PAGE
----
Being all in it together is intrinsic to employee engagement. But in an age of individualism, should we measure workplace satisfaction differently?
Waiting, waiting – a hidden feature of organisational life
What effect does waiting have on the efficiency and effectiveness of our organisations? Does it slow down our productivity or is it an opportunity for ‘down time’?
After arriving late at work due to a delayed train, my day began pretty much the same as most of my work days - with a scan of my to-do list. Featuring fairly high on the list were the following: chase up colleague who said he was going to book rooms for student tutorials; contact journal editor to see why we haven’t had any feedback on the article we submitted a few months ago; call the IT department to repeat request for help with new laptop; reschedule a meeting that has already been postponed twice; remind co-author they said they would get back to me with some ideas for a research project we’re working on.
I am guessing that your to-do list, even if it is probably more interesting than mine, is not that different. In fact, if you were to look at how your typical working day pans out, I can confidently predict that a good proportion of it is spent waiting for someone or something.
We hear a lot these days about the speeding up of time due to ever-faster electronic communications, but the reality is that we are all interdependent; a delay further down the line means someone, somewhere is waiting. Like Vladimir and Estragon, the characters in Samuel Beckett’s play ‘Waiting for Godot’, we are all compelled to wait. Sometimes, it is we who cause other people to wait, and so the endless cycle of waiting and delay continues.
Our lives, both at work and at home, are so imbued with waiting that we rarely have a conscious awareness of it. We might notice if we get to a meeting on time and have to spend 15 minutes waiting for everyone else to arrive, in the same way we notice that late train. The kind of waiting that infiltrates our working schedule is an almost taken-for-granted type of waiting.
Although ubiquitous, waiting is therefore a hidden feature of organisational life that is infrequently acknowledged in practice and is curiously absent from academic research. One of the reasons is that most waiting is ‘waiting-while-doing-something-else’, rather than solely waiting. For example, those times when we’re working on several projects at once, picking one up as a piece of necessary information comes in, setting the others aside while we’re waiting for colleagues to respond, and so on. In other words, we’re still keeping busy with other tasks at the same time as waiting to progress with others.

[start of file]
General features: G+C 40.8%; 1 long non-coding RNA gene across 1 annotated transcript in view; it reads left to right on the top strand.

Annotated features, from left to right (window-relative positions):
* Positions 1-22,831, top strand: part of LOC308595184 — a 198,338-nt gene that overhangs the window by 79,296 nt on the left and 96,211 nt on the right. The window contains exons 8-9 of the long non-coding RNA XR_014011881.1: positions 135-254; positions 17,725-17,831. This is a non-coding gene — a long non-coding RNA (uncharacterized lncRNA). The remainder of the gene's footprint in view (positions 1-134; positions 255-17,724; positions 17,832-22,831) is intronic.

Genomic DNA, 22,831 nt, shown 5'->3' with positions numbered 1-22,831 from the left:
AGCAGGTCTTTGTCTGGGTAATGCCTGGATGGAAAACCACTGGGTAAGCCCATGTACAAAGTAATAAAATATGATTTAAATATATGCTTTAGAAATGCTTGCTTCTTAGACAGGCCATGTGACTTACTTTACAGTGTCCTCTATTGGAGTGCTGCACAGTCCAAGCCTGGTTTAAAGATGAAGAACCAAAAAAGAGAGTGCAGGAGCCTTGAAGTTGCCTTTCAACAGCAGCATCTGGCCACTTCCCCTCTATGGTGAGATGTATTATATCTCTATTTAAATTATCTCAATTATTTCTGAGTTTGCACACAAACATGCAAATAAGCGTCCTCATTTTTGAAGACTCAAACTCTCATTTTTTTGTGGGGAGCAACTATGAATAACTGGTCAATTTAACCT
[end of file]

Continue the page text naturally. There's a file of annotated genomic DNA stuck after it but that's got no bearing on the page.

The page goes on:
What we do know about waiting is that it is more often than not a negative experience that is associated with feelings of powerlessness and helplessness and with a sense of creeping inefficiency and of time being wasted. We can all relate to that sense of frustration that comes with waiting for the colleague who repeatedly fails to deliver on a promised piece of work, or the equipment that keeps on breaking down.
If we were to extrapolate from all the individual experiences of waiting that take place, what effect does waiting have on the efficiency and effectiveness of our organisations? There is a great deal of discussion taking place at the moment about Britain’s ‘productivity puzzle’; perhaps all that waiting does really matter.
However, waiting isn’t necessarily all bad, it is not just a passive experience that is thrust upon us without our say-so. A day with no waiting, crammed full of activity and without any down-time or ‘thought-time’ to allow us to decompress is likely to be highly stressful and ultimately just as unproductive. Waiting might, in some circumstances, be a pleasurable interlude, providing an unexpected opportunity to reflect, to connect with others, or to catch up with other tasks. One thing is for sure though; waiting is an endemic feature of organisational life. A conscious appraisal of the waiting we do during our work and how we use our waiting time to best effect, will be time well spent. Now though, it’s time to get to my next meeting, I don’t want to keep people waiting.